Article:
I was also appalled to read that some posters here had not read the Rules. If you are in that situation, by all means download them from USCG (Navigation Rules Online) and read them before you get underway again. They could save your life.
__________________
John
Formerly S/V Yachtsman's Dream
Go sailing now. Life is too short not to enjoy it.
Dreaming Yachtsman is offline  
Old 18-09-2009, 21:52   #225
Registered User
 
GeoPowers's Avatar

Join Date: Dec 2008
Location: Gulfport, MS
Boat: Beneteau 393
Posts: 947
Images: 27
Well put Dreaming Yachtsman. I felt the same way, but didn't have the patience or your eloquence to try and go there. I particularly agree with maneuvering early enough so that risk of collision never exists in the first place and therefore no need to implement the Rules for avoiding a collision.

There more inaccurate statements concerning the rules in this thread than there are correct ones. If you are reading this thread to learn the Colregs, please instead go directly to the source.
__________________

__________________
GeoPowers is offline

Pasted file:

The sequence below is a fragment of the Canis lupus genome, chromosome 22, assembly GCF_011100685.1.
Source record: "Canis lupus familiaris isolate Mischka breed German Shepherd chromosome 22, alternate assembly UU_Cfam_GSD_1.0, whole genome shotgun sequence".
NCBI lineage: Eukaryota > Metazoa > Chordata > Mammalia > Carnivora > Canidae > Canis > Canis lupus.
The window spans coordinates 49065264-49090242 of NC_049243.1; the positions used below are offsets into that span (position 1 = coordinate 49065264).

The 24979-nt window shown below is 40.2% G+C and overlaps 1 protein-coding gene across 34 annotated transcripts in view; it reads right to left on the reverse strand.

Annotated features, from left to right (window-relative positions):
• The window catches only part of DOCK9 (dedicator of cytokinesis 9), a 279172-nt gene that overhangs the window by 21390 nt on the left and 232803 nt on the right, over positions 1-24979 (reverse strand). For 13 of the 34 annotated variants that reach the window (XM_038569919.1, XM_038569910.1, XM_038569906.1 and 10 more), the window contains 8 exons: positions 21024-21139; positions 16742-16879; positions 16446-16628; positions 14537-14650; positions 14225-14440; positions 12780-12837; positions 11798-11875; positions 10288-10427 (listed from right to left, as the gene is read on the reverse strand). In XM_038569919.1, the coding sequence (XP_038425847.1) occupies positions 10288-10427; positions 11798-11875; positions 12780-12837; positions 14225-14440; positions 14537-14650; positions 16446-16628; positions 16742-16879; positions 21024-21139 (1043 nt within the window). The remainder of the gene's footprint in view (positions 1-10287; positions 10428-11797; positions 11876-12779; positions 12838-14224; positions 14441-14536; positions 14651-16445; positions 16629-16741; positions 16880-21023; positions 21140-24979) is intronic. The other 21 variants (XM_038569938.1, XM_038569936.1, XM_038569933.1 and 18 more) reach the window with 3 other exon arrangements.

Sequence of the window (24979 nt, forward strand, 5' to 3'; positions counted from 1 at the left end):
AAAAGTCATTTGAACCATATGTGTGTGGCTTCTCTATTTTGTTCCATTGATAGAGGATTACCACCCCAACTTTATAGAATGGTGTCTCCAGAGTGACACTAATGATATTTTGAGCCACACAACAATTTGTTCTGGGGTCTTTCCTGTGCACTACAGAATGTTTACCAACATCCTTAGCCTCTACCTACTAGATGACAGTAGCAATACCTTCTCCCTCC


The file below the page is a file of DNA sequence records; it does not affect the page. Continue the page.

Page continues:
Closed Thread

Tags
jessica watson

Thread Tools
Display Modes Rate This Thread
Rate This Thread:

Posting Rules
You may not post new threads
You may not post replies
You may not post attachments
You may not edit your posts

BB code is On
Smilies are On
[IMG] code is On
HTML code is Off
Trackbacks are Off
Pingbacks are Off
Refbacks are Off


Similar Threads
Thread Thread Starter Forum Replies Last Post
Jessica Watson Artful Dodger Cruising News & Events 10 16-06-2010 05:39
Yachting SUCCEED - Jessica Watson surfingminniwinni Cruising News & Events 111 28-10-2009 08:52



Copyright 2002- Social Knowledge, LLC All Rights Reserved.

All times are GMT -7. The time now is 00:11.


Google+
Powered by vBulletin® Version 3.8.8 Beta 1
Copyright ©2000 - 2017, vBulletin Solutions, Inc.
Social Knowledge Networks
Powered by vBulletin® Version 3.8.8 Beta 1
Copyright ©2000 - 2017, vBulletin Solutions, Inc.

ShowCase vBulletin Plugins by Drive Thru Online, Inc.